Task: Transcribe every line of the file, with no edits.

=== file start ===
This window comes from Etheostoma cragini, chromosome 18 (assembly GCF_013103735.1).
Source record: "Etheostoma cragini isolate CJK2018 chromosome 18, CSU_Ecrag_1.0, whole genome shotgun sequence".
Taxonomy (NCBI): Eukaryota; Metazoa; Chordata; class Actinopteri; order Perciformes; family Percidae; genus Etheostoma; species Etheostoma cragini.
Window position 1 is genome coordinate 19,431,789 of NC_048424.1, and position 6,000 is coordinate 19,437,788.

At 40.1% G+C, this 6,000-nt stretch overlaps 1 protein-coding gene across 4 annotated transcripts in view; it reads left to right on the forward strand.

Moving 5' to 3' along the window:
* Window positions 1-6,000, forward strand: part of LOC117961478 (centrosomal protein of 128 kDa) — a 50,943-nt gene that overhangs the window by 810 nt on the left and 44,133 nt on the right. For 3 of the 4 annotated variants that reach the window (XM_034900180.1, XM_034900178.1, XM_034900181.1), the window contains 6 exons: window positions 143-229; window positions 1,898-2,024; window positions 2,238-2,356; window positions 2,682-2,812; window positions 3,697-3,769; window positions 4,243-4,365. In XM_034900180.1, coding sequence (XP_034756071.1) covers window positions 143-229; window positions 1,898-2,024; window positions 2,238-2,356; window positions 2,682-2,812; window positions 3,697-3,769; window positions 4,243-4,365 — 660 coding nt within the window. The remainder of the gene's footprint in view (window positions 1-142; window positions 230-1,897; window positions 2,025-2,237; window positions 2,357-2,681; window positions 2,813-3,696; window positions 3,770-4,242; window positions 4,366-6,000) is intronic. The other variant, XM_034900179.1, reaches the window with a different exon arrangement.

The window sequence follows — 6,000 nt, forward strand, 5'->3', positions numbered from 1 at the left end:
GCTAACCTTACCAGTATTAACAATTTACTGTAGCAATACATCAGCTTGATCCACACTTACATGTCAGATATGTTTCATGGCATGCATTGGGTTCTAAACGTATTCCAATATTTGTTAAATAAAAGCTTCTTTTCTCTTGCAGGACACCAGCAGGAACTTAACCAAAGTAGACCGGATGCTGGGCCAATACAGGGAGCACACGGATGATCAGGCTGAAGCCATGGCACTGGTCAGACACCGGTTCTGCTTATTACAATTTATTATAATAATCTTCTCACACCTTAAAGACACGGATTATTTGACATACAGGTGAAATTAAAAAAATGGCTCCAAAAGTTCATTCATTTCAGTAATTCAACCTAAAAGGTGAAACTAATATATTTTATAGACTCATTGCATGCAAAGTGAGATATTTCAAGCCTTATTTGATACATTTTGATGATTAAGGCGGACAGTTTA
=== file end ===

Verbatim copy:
This window comes from Etheostoma cragini, chromosome 18 (assembly GCF_013103735.1).
Source record: "Etheostoma cragini isolate CJK2018 chromosome 18, CSU_Ecrag_1.0, whole genome shotgun sequence".
Taxonomy (NCBI): Eukaryota; Metazoa; Chordata; class Actinopteri; order Perciformes; family Percidae; genus Etheostoma; species Etheostoma cragini.
Window position 1 is genome coordinate 19,431,789 of NC_048424.1, and position 6,000 is coordinate 19,437,788.

At 40.1% G+C, this 6,000-nt stretch overlaps 1 protein-coding gene across 4 annotated transcripts in view; it reads left to right on the forward strand.

Moving 5' to 3' along the window:
* Window positions 1-6,000, forward strand: part of LOC117961478 (centrosomal protein of 128 kDa) — a 50,943-nt gene that overhangs the window by 810 nt on the left and 44,133 nt on the right. For 3 of the 4 annotated variants that reach the window (XM_034900180.1, XM_034900178.1, XM_034900181.1), the window contains 6 exons: window positions 143-229; window positions 1,898-2,024; window positions 2,238-2,356; window positions 2,682-2,812; window positions 3,697-3,769; window positions 4,243-4,365. In XM_034900180.1, coding sequence (XP_034756071.1) covers window positions 143-229; window positions 1,898-2,024; window positions 2,238-2,356; window positions 2,682-2,812; window positions 3,697-3,769; window positions 4,243-4,365 — 660 coding nt within the window. The remainder of the gene's footprint in view (window positions 1-142; window positions 230-1,897; window positions 2,025-2,237; window positions 2,357-2,681; window positions 2,813-3,696; window positions 3,770-4,242; window positions 4,366-6,000) is intronic. The other variant, XM_034900179.1, reaches the window with a different exon arrangement.

The window sequence follows — 6,000 nt, forward strand, 5'->3', positions numbered from 1 at the left end:
GCTAACCTTACCAGTATTAACAATTTACTGTAGCAATACATCAGCTTGATCCACACTTACATGTCAGATATGTTTCATGGCATGCATTGGGTTCTAAACGTATTCCAATATTTGTTAAATAAAAGCTTCTTTTCTCTTGCAGGACACCAGCAGGAACTTAACCAAAGTAGACCGGATGCTGGGCCAATACAGGGAGCACACGGATGATCAGGCTGAAGCCATGGCACTGGTCAGACACCGGTTCTGCTTATTACAATTTATTATAATAATCTTCTCACACCTTAAAGACACGGATTATTTGACATACAGGTGAAATTAAAAAAATGGCTCCAAAAGTTCATTCATTTCAGTAATTCAACCTAAAAGGTGAAACTAATATATTTTATAGACTCATTGCATGCAAAGTGAGATATTTCAAGCCTTATTTGATACATTTTGATGATTAAGGCGGACAGTTTA